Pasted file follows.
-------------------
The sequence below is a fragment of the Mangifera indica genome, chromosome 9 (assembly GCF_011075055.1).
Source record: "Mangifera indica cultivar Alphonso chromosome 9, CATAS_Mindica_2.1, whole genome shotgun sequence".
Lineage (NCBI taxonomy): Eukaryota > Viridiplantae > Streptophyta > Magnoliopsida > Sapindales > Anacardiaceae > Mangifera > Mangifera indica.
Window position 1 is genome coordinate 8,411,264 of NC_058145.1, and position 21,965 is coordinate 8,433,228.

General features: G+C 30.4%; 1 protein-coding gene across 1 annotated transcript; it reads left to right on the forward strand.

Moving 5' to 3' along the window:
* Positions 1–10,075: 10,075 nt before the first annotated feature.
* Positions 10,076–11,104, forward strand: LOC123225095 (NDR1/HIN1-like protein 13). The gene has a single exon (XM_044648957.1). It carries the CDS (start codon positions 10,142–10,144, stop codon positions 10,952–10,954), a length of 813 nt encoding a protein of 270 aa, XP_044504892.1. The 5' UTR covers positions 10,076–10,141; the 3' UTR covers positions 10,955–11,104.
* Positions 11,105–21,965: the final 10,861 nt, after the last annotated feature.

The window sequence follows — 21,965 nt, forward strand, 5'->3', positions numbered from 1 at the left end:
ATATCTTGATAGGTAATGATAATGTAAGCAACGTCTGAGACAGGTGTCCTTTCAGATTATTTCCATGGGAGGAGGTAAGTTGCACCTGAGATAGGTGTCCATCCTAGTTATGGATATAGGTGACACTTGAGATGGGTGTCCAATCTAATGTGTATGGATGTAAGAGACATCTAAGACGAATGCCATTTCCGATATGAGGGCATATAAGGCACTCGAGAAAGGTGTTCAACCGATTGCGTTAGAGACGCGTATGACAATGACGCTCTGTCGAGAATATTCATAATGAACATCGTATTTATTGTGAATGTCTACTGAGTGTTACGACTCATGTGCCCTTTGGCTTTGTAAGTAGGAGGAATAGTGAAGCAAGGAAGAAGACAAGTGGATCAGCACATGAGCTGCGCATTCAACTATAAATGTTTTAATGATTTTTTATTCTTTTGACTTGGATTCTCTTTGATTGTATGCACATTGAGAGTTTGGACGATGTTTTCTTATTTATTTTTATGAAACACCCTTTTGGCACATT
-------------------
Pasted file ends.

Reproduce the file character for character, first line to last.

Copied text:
The sequence below is a fragment of the Mangifera indica genome, chromosome 9 (assembly GCF_011075055.1).
Source record: "Mangifera indica cultivar Alphonso chromosome 9, CATAS_Mindica_2.1, whole genome shotgun sequence".
Lineage (NCBI taxonomy): Eukaryota > Viridiplantae > Streptophyta > Magnoliopsida > Sapindales > Anacardiaceae > Mangifera > Mangifera indica.
Window position 1 is genome coordinate 8,411,264 of NC_058145.1, and position 21,965 is coordinate 8,433,228.

General features: G+C 30.4%; 1 protein-coding gene across 1 annotated transcript; it reads left to right on the forward strand.

Moving 5' to 3' along the window:
* Positions 1–10,075: 10,075 nt before the first annotated feature.
* Positions 10,076–11,104, forward strand: LOC123225095 (NDR1/HIN1-like protein 13). The gene has a single exon (XM_044648957.1). It carries the CDS (start codon positions 10,142–10,144, stop codon positions 10,952–10,954), a length of 813 nt encoding a protein of 270 aa, XP_044504892.1. The 5' UTR covers positions 10,076–10,141; the 3' UTR covers positions 10,955–11,104.
* Positions 11,105–21,965: the final 10,861 nt, after the last annotated feature.

The window sequence follows — 21,965 nt, forward strand, 5'->3', positions numbered from 1 at the left end:
ATATCTTGATAGGTAATGATAATGTAAGCAACGTCTGAGACAGGTGTCCTTTCAGATTATTTCCATGGGAGGAGGTAAGTTGCACCTGAGATAGGTGTCCATCCTAGTTATGGATATAGGTGACACTTGAGATGGGTGTCCAATCTAATGTGTATGGATGTAAGAGACATCTAAGACGAATGCCATTTCCGATATGAGGGCATATAAGGCACTCGAGAAAGGTGTTCAACCGATTGCGTTAGAGACGCGTATGACAATGACGCTCTGTCGAGAATATTCATAATGAACATCGTATTTATTGTGAATGTCTACTGAGTGTTACGACTCATGTGCCCTTTGGCTTTGTAAGTAGGAGGAATAGTGAAGCAAGGAAGAAGACAAGTGGATCAGCACATGAGCTGCGCATTCAACTATAAATGTTTTAATGATTTTTTATTCTTTTGACTTGGATTCTCTTTGATTGTATGCACATTGAGAGTTTGGACGATGTTTTCTTATTTATTTTTATGAAACACCCTTTTGGCACATT